You know you ‘like’ it, so check it out.  Our Facebook page is a great place to check for late breaking, time sensitive information.


Nearly four years after negotiating to retain off-leash privileges, Cal Dog members still run into humans who believe that their canines are not subject to the on-leash restrictions of designated areas of the park because they’ve heard and believe what was ultimately revealed to be little more than folklore.

Be gentle when you let them know that, contrary to rumor and misconception, there is no legal substantiation of the myth/claim that  Callahan was bequeathed as a leash-free haven. Callahan State Park is – as are all state public lands – under the jurisdiction of the Department of Conservation and Recreation.  The leash-free privileges we enjoy were negotiated by representatives of DCR and Cal-Dog (and we await fulfilment of some other details of those negotiations, including improved and accurate signage). For on and off leash designations, re-read TICKETS section above (or check our website!).


While we loves us our Callahan, networking among other dog lovers reveals  a few nearby alternatives for those times we want to thrill those numerous and incredible canine olfactory receptors with some new sniffs!.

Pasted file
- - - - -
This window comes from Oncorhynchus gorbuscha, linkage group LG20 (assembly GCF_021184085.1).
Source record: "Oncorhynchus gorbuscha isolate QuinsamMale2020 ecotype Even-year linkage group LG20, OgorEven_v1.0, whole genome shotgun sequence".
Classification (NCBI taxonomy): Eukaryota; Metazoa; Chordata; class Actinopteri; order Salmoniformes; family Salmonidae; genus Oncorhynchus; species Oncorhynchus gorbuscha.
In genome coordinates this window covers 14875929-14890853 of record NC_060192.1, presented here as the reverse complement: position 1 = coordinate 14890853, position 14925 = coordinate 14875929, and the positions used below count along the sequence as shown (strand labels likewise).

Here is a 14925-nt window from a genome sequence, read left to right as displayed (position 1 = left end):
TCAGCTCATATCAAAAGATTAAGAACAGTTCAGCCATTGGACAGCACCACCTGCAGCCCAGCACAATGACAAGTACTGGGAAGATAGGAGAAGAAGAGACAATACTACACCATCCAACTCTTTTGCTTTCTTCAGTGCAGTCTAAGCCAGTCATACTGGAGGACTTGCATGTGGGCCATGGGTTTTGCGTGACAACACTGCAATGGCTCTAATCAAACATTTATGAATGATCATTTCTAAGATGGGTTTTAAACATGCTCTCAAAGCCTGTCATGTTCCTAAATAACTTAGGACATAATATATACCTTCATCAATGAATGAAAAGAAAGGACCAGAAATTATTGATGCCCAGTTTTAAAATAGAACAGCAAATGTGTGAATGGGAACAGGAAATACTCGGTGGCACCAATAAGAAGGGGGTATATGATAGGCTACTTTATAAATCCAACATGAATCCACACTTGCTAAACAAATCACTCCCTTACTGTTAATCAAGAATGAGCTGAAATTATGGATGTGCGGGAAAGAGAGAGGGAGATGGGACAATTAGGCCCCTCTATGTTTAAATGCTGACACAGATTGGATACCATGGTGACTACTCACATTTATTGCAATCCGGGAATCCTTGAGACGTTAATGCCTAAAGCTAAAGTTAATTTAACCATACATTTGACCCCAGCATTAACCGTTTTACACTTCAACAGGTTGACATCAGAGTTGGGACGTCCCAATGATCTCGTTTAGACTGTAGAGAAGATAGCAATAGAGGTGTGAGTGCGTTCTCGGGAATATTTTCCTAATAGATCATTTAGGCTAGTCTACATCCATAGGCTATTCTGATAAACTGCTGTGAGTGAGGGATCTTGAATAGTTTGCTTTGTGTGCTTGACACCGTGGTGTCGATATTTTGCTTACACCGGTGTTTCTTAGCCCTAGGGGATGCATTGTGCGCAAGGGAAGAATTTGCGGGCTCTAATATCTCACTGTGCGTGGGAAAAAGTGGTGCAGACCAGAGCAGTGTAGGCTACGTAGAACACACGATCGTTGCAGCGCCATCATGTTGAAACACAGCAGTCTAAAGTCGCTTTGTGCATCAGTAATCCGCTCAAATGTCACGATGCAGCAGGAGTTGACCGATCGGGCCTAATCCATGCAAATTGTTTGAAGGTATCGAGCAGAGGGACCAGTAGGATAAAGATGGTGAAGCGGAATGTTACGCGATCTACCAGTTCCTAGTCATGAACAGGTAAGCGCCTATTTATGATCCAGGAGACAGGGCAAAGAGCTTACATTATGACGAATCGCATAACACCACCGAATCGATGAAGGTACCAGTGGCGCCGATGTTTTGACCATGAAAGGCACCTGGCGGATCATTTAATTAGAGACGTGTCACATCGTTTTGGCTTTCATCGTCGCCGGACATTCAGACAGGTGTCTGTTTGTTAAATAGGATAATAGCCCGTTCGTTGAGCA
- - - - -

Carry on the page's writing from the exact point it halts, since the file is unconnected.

Due to lack of funds, Ashland State Park, off Route 135 in Ashland (duh!)  is unstaffed – so officially ‘closed’ – this summer, but parking is still available and the trails remain excellent grounds for romping and exploring.

Hopkinton State Park (Main Street to Route 85; 268 Cedar Street, Hopkinton)

There are 10 miles of marked trails here and leashed pets are welcome thru-out the park. Rumor has it that  strict-voice controlled Fido can sometimes go at his own pace if you steer clear of the ‘beach’ and picnic areas, and/or walk after 6PM (when beach and picnic areas are officially closed).

Weston Reservoir (Route 20W; left on Wellesley; right on Ash) gets high marks from walkers with – and without – dogs  around its beautiful 2 to 2.5 mile round trip, but dogs –  on-leash OR under strict voice control –  can expect a lot of like company.

Remember wherever you go, your dog must always be well-behaved (no jumping), must always stay in sight,  and if off-leash, must always be under strict voice control (that means if and when you call him/her to you, he/she comes IMMEDIATELY).  Immediate cooperation to the “come” command can not only avoid  potential and/or unnecessary conflict, it might one day save your dog’s life.


Some of you may know Ann Miller and her darling Clementine. After a difficult Spring, Ann kissed Clementine adieu at the beginning of the Summer, and then, when she least expected it, was led to the mutual rescue of Eclipse (also affectionately known as  Clipsey-Doodle, or Pixie Clips), a most adorable little girl who now shares Ann’s home and heart. Hopefully Ann will get get a photo of her new little one onto our website soon.

Here’s to Ann’s miracle dog, Clementine, who now frolics over the Rainbow Bridge…


Stay cool friends. Enjoy the waning weeks of  Summer.